• Army Spc. Brandon Crow, Salem, Ark. and Pfc. Jacob Venechuk, Portage, Wis. load boxes of vaccine into U.S. Coast Guard aircraft bound for Guam. The vaccine delivery, a joint venture featuring Joint Task Force Homeland Defense (JTF-HD); Tripler Army Medical Center (TAMC); U.S. Army Medical Command; Hawaiian Airlines; and the U.S. Coast Guard, is part of a program referred to as the 'United States/Pacific Islands (US/PI) Vaccine Program. Thousands of dollars worth of excess vaccines are distributed each year to needy children and others in the JTF-HD Joint Operations Area (JOA). (Official Department of Defense photo by Darrell D. Ames)

    JTF-HD help deliver vaccines to needy children

    Army Spc. Brandon Crow, Salem, Ark. and Pfc. Jacob Venechuk, Portage, Wis. load boxes of vaccine into U.S. Coast Guard aircraft bound for Guam. The vaccine delivery, a joint venture featuring Joint Task Force Homeland Defense (JTF-HD); Tripler Army...

  • A U.S. Coast Guard flight crew pauses for a moment prior to loading boxes of vaccine onto the aircraft bound for Guam. The vaccine delivery, a joint venture featuring Joint Task Force Homeland Defense (JTF-HD); Tripler Army Medical Center (TAMC); U.S. Army Medical Command; Hawaiian Airlines; and the U.S. Coast Guard, is part of a program referred to as the 'United States/Pacific Islands (US/PI) Vaccine Program. Thousands of dollars worth of excess vaccines are distributed each year to needy children and others in the JTF-HD Joint Operations Area (JOA). (Official Department of Defense photo by Darrell D. Ames)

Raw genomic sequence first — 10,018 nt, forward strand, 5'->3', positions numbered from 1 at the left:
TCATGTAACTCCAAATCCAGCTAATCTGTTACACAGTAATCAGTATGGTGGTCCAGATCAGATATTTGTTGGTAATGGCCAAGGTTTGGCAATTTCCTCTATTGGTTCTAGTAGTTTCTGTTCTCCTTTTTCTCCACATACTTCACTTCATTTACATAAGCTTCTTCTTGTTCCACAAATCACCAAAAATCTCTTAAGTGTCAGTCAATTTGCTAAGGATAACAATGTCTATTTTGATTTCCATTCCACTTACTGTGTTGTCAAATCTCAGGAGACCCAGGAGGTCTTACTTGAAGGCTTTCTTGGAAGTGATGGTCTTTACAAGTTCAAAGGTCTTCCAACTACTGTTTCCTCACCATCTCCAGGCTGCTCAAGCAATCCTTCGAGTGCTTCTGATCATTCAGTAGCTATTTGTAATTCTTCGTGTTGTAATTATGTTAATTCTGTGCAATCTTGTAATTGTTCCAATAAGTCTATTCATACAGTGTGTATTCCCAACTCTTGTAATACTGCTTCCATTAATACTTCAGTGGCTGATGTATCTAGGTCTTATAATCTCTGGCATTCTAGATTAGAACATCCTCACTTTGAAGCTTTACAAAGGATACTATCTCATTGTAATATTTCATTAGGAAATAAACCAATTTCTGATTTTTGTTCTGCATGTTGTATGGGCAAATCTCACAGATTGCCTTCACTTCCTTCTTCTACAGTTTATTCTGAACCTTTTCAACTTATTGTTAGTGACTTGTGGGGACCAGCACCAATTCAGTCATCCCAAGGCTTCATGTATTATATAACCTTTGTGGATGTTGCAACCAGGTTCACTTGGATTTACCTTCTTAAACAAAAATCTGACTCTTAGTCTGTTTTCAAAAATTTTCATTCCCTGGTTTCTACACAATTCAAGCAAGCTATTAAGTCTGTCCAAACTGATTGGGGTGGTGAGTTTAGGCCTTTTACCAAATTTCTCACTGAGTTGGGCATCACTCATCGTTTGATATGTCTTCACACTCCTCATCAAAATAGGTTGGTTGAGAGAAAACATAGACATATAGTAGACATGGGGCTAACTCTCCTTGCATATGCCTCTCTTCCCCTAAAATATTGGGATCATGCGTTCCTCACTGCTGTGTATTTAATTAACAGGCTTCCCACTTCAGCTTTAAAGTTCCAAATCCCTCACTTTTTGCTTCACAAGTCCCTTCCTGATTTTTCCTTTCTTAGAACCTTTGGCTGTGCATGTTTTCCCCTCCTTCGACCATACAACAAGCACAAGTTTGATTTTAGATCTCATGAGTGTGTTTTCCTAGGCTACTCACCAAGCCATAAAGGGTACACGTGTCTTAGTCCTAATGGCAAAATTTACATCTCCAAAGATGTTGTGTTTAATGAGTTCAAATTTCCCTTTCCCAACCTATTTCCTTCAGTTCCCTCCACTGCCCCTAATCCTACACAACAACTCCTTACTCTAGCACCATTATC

JTF-HD help deliver vaccines to needy children

    A U.S. Coast Guard flight crew pauses for a moment prior to loading boxes of vaccine onto the aircraft bound for Guam. The vaccine delivery, a joint venture featuring Joint Task Force Homeland Defense (JTF-HD); Tripler Army Medical Center (TAMC); U.S...

  • Daniel Copp, Joint Task Force Homeland Defense (JTF-HD) Medical Planner, poses with members of the Hawaiian Airlines cargo handling crew as they prepare to load vaccine shipments aboard one of their commercial jets. The vaccine delivery, a joint venture featuring Joint Task Force Homeland Defense (JTF-HD); Tripler Army Medical Center (TAMC); U.S. Army Medical Command; Hawaiian Airlines; and the U.S. Coast Guard, is part of a program referred to as the 'United States/Pacific Islands (US/PI) Vaccine Program. Thousands of dollars worth of excess vaccines are distributed each year to needy children and others in the JTF-HD Joint Operations Area (JOA). (Official Department of Defense photo by Darrell D. Ames)

    JTF-HD help deliver vaccines to needy children

    Daniel Copp, Joint Task Force Homeland Defense (JTF-HD) Medical Planner, poses with members of the Hawaiian Airlines cargo handling crew as they prepare to load vaccine shipments aboard one of their commercial jets. The vaccine delivery, a joint...

FORT SHAFTER, Hawaii -- Continuing the practice of distributing excess influenza vaccine to our Pacific partners emphasizes the part of Joint Task Force Homeland Defense's (JTF-HD) mission statement that discusses 'responding to all hazards to mitigate human suffering.' "We work with our Joint Operations Area partners to indentify the vaccine requirements and then coordinate with agencies such as Hawaiian Airlines and the United States Coast Guard to make the delivery happen," said Michelle Garcia, JTF-HD Interagency Coordinator.